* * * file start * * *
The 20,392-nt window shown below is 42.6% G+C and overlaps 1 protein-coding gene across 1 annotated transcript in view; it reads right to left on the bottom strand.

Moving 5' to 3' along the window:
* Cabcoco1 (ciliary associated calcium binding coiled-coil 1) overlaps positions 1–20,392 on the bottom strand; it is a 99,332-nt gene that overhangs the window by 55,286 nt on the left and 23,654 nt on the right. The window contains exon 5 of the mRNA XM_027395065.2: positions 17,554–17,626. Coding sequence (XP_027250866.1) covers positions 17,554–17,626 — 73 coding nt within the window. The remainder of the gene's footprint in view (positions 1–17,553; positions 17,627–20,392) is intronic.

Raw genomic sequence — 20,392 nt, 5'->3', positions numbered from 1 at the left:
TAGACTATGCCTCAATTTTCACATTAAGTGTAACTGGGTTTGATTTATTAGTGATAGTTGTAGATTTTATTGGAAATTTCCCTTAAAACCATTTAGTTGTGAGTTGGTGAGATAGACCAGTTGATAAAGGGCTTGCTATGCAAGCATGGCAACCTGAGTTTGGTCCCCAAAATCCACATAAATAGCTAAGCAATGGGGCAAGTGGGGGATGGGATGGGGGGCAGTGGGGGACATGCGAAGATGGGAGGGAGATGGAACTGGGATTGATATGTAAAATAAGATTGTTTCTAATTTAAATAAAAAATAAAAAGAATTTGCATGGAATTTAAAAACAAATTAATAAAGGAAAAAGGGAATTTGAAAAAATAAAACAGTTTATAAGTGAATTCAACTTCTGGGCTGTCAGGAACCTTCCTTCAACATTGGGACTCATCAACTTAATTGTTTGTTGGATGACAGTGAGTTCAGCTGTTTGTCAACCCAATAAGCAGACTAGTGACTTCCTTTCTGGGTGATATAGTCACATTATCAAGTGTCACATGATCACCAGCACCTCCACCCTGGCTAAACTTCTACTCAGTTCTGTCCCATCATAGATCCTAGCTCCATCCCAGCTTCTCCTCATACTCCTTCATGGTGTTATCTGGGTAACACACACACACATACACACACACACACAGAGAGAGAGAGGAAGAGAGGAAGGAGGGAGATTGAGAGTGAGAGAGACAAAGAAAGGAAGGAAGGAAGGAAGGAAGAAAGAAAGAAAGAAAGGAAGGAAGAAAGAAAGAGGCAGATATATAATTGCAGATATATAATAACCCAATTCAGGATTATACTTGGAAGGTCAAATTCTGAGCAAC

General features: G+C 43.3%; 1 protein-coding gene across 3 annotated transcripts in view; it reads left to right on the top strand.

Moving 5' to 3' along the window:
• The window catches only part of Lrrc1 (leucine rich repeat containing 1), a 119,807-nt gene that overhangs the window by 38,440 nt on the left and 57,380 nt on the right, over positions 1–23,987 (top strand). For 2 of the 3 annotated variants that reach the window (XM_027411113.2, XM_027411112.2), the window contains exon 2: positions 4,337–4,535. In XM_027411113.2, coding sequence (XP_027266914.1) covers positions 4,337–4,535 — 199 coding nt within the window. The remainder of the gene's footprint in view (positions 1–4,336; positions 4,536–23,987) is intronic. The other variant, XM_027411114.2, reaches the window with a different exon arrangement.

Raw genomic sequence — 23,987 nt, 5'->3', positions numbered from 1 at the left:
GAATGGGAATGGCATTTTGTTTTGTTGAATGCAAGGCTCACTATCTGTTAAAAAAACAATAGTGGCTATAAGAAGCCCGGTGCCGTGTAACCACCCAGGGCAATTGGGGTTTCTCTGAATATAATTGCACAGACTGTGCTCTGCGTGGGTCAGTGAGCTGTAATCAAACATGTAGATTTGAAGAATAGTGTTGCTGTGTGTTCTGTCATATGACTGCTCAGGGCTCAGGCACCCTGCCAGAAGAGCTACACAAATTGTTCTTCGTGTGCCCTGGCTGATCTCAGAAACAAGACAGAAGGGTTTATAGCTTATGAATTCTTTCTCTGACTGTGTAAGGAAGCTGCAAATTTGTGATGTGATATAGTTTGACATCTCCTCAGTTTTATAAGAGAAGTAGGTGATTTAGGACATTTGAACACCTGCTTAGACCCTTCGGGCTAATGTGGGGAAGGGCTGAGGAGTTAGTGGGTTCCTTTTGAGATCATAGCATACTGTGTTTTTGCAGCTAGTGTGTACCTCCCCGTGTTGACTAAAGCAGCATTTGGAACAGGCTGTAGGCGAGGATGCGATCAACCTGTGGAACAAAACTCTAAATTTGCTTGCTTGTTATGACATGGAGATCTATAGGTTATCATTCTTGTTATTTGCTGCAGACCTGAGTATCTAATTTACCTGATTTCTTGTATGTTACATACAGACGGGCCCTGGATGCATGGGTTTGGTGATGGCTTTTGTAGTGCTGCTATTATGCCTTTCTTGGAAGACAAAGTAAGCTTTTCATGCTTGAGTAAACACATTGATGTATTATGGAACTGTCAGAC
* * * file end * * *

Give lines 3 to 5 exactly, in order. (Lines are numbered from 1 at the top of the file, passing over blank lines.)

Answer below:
* Cabcoco1 (ciliary associated calcium binding coiled-coil 1) overlaps positions 1–20,392 on the bottom strand; it is a 99,332-nt gene that overhangs the window by 55,286 nt on the left and 23,654 nt on the right. The window contains exon 5 of the mRNA XM_027395065.2: positions 17,554–17,626. Coding sequence (XP_027250866.1) covers positions 17,554–17,626 — 73 coding nt within the window. The remainder of the gene's footprint in view (positions 1–17,553; positions 17,627–20,392) is intronic.

Raw genomic sequence — 20,392 nt, 5'->3', positions numbered from 1 at the left:
TAGACTATGCCTCAATTTTCACATTAAGTGTAACTGGGTTTGATTTATTAGTGATAGTTGTAGATTTTATTGGAAATTTCCCTTAAAACCATTTAGTTGTGAGTTGGTGAGATAGACCAGTTGATAAAGGGCTTGCTATGCAAGCATGGCAACCTGAGTTTGGTCCCCAAAATCCACATAAATAGCTAAGCAATGGGGCAAGTGGGGGATGGGATGGGGGGCAGTGGGGGACATGCGAAGATGGGAGGGAGATGGAACTGGGATTGATATGTAAAATAAGATTGTTTCTAATTTAAATAAAAAATAAAAAGAATTTGCATGGAATTTAAAAACAAATTAATAAAGGAAAAAGGGAATTTGAAAAAATAAAACAGTTTATAAGTGAATTCAACTTCTGGGCTGTCAGGAACCTTCCTTCAACATTGGGACTCATCAACTTAATTGTTTGTTGGATGACAGTGAGTTCAGCTGTTTGTCAACCCAATAAGCAGACTAGTGACTTCCTTTCTGGGTGATATAGTCACATTATCAAGTGTCACATGATCACCAGCACCTCCACCCTGGCTAAACTTCTACTCAGTTCTGTCCCATCATAGATCCTAGCTCCATCCCAGCTTCTCCTCATACTCCTTCATGGTGTTATCTGGGTAACACACACACACATACACACACACACACAGAGAGAGAGAGGAAGAGAGGAAGGAGGGAGATTGAGAGTGAGAGAGACAAAGAAAGGAAGGAAGGAAGGAAGGAAGAAAGAAAGAAAGAAAGGAAGGAAGAAAGAAAGAGGCAGATATATAATTGCAGATATATAATAACCCAATTCAGGATTATACTTGGAAGGTCAAATTCTGAGCAAC